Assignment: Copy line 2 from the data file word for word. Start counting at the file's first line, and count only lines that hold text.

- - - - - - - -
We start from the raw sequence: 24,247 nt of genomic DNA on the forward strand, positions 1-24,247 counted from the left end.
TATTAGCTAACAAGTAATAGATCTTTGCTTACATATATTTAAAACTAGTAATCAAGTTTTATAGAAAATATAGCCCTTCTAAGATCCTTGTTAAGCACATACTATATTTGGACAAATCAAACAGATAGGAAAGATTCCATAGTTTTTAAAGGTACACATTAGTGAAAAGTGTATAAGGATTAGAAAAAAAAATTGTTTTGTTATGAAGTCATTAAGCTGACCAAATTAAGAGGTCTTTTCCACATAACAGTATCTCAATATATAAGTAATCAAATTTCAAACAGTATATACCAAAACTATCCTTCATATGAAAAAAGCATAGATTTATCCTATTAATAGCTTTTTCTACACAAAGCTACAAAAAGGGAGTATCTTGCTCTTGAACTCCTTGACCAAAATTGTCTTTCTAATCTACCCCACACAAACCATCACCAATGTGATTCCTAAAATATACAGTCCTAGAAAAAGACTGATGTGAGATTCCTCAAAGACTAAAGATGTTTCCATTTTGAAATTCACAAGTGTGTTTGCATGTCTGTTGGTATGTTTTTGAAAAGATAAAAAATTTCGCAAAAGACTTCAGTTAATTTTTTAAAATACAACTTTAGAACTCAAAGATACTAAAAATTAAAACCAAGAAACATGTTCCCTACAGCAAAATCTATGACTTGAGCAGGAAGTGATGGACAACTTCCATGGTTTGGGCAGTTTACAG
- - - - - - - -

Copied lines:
TATTAGCTAACAAGTAATAGATCTTTGCTTACATATATTTAAAACTAGTAATCAAGTTTTATAGAAAATATAGCCCTTCTAAGATCCTTGTTAAGCACATACTATATTTGGACAAATCAAACAGATAGGAAAGATTCCATAGTTTTTAAAGGTACACATTAGTGAAAAGTGTATAAGGATTAGAAAAAAAAATTGTTTTGTTATGAAGTCATTAAGCTGACCAAATTAAGAGGTCTTTTCCACATAACAGTATCTCAATATATAAGTAATCAAATTTCAAACAGTATATACCAAAACTATCCTTCATATGAAAAAAGCATAGATTTATCCTATTAATAGCTTTTTCTACACAAAGCTACAAAAAGGGAGTATCTTGCTCTTGAACTCCTTGACCAAAATTGTCTTTCTAATCTACCCCACACAAACCATCACCAATGTGATTCCTAAAATATACAGTCCTAGAAAAAGACTGATGTGAGATTCCTCAAAGACTAAAGATGTTTCCATTTTGAAATTCACAAGTGTGTTTGCATGTCTGTTGGTATGTTTTTGAAAAGATAAAAAATTTCGCAAAAGACTTCAGTTAATTTTTTAAAATACAACTTTAGAACTCAAAGATACTAAAAATTAAAACCAAGAAACATGTTCCCTACAGCAAAATCTATGACTTGAGCAGGAAGTGATGGACAACTTCCATGGTTTGGGCAGTTTACAG